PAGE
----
University of Westminster donates final set of old microscopes to leading girls’ selective school
Biomedical Sciences 28 January 2019
With some of Westminster’s microscopes getting old and no longer having the capabilities needed for undergraduate work, Kim Storey, a Technical Team Leader at the College of Liberal Arts and Sciences, looked into ways to donate the microscopes to other schools or companies that would benefit from their use. With the help of Westminster’s new microscope engineer, Ian Barber, and microscope manufacturing company Micropix, a solution was found. Micropix applied for an EU waste carrier license which allowed the microscopes to be assigned to them as waste, and following this, Ian was able to completely refurbish the microscopes and enable them to be passed on for a good cause.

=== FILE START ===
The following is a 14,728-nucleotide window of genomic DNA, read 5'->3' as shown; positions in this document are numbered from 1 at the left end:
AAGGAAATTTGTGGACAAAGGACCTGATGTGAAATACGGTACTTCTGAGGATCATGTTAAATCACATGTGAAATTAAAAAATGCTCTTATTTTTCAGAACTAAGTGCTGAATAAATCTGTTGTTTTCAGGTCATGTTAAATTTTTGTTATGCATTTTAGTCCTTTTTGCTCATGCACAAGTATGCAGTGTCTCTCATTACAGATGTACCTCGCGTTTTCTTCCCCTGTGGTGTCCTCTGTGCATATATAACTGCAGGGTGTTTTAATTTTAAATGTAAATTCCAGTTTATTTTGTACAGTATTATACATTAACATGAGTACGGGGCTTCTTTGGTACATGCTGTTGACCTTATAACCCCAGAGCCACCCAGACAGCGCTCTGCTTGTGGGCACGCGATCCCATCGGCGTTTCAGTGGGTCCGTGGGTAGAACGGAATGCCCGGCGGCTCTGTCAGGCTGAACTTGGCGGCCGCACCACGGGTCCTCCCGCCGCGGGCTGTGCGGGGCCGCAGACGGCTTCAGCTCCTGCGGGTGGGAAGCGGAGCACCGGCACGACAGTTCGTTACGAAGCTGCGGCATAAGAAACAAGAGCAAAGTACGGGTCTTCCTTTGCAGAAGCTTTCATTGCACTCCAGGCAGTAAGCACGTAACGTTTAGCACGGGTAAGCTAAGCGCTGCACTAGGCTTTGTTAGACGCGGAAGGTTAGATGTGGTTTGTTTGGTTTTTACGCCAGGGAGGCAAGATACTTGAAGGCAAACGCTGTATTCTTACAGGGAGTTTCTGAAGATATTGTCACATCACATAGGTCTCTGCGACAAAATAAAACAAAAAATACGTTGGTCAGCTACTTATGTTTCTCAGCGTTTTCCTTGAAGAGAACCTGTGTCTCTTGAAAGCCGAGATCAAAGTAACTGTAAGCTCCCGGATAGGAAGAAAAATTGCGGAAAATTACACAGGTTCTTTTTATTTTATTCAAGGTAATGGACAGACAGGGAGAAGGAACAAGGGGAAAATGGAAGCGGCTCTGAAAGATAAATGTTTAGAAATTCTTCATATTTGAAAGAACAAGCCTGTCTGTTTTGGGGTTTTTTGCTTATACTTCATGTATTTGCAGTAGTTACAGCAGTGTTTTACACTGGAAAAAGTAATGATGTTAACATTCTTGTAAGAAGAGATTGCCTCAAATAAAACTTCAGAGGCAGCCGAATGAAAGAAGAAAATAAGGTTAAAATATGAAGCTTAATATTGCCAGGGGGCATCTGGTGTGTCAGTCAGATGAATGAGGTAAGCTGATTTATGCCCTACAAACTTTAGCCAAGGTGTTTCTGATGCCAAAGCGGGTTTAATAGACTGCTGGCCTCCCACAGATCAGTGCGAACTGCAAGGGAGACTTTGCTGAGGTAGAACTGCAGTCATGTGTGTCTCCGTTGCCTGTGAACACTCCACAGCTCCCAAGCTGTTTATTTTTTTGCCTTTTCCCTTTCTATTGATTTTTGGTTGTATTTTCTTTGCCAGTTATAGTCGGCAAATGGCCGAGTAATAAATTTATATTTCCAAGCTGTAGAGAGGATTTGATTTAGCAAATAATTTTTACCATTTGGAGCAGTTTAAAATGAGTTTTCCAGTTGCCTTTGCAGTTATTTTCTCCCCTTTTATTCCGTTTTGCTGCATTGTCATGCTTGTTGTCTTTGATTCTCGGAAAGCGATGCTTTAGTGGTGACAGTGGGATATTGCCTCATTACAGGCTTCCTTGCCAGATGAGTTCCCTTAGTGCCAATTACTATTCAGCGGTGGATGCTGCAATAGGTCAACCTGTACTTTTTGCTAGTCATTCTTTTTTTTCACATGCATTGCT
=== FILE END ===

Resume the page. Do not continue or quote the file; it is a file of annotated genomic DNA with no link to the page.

The first batch of microscopes were sent to Africa in August 2018 to create a mobile lab, while the second batch was sent to Westminster UTC in September 2018 to help with their A-Level students. The final batch were this week sent to Kendrick School, a top selective girls’ grammar school in Reading. The new A-Level Biology curriculum asks for micrometre measurements that require more advanced microscopes, while Kendrick School has taken in more A-Level Biology students than before, leaving them struggling to provide the equipment needed. The timing could not have been better when Kim emailed the Head Teacher to offer Westminster’s old microscopes.
With the supply of these microscopes, Kendrick A-Level Biology students will be able to observe animal and plant cells at greater magnification and take specific measurements using eyepiece graticules on a micrometre scale. The microscopes have a long lifespan, having lasted 40 years at the University of Westminster, and should last another 20 years or more with careful maintenance and storage.
Speaking about this successful donation, Kim Storey said: “I am delighted that we could give these waste microscopes a new life and a new home where they can continue to inspire young minds, and our new generation of potential students.”
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